Three federal appeals court judges struggle to decide if National Security Agency’s phone data surveillance program is a necessary intelligence-gathering tool or an intrusion of privacy. Continue reading
An internal audit of the U.S. Postal Service found that it approved nearly 50,000 requests from law enforcement to monitor personal mail. Gwen Ifill sits down with Ron Nixon of The New York Times, who has been investigating this story for more than a year. Continue reading
Law enforcement agencies tracked the mail of tens of thousands of Americans in 2013 with the United States Postal Service’s approval. Continue reading
WASHINGTON — Yahoo’s free email service could have cost the company an extra quarter of a million dollars a day.
The government called for the huge fine in 2008 if Yahoo didn’t go along with an expansion of U.S. surveillance by surrendering online information, a step the company regarded as unconstitutional. At stake, according to the government, was the nation’s security. Continue reading
KABUL, Afghanistan — The U.S. has begun surveillance flights over Syria after President Barack Obama gave the OK, U.S. officials said, a move that could pave the way for airstrikes against Islamic State militant targets there. Continue reading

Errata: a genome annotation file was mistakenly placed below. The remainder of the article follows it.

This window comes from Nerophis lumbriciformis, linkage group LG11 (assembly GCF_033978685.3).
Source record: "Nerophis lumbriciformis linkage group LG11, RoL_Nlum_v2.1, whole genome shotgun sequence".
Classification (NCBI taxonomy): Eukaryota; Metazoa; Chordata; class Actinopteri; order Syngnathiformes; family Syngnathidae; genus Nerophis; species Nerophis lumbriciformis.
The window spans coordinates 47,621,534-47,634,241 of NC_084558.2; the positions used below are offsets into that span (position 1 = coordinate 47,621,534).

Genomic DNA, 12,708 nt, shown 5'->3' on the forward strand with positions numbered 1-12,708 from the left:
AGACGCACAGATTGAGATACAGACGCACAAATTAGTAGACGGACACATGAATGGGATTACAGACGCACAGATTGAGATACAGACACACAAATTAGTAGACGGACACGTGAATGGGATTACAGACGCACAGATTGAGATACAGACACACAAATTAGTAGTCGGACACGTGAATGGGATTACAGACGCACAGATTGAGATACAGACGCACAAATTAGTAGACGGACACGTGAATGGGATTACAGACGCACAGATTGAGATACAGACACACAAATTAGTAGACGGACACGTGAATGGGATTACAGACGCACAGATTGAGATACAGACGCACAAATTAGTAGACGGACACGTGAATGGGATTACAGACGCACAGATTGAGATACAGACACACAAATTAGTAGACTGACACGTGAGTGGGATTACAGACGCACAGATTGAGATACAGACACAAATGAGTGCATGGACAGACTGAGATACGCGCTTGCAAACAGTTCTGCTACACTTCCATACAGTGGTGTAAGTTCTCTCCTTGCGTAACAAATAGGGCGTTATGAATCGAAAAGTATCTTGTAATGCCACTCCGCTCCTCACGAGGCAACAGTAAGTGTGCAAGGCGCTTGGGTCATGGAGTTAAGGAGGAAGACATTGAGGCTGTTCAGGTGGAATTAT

NSA leaker Edward Snowden discloses in an extensive profile in Wired magazine that the U.S. government ran a top secret cyber-war program, which he claims could accidentally start a war. Gwen Ifill gets an update on Snowden and his latest revelations from the man who interviewed him, James Bamford of Wired. Continue reading
Interest in the character and legacy of President Richard Nixon has endured 40 years since his resignation. Judy Woodruff joins Beverly Gage of Yale University, Timothy Naftali of New York University, Patrick Buchanan, author of “The Greatest Comeback” and Luke Nichter, author of “The Nixon Tapes,” to discuss Nixon’s many facets and how his presidency changed American government. Continue reading
In “The Burglary,” author Betty Medsger tells the story of a group of burglars in 1971 who stole files from a small FBI office in Media, Pennsylvania — a theft that provided evidence of wide scale surveillance of U.S. citizens. Medsger sat down with chief arts correspondent Jeffrey Brown to talk about the unlikely group and the consequences of their plot. Continue reading
The Central Intelligence Agency made its debut on Twitter today.
Although the @CIA handle was created Feb. 24, the intelligence agency waited until today to tweet for the first time. Already the handle has garnered more than 110,000 followers as the tweet goes viral. Continue reading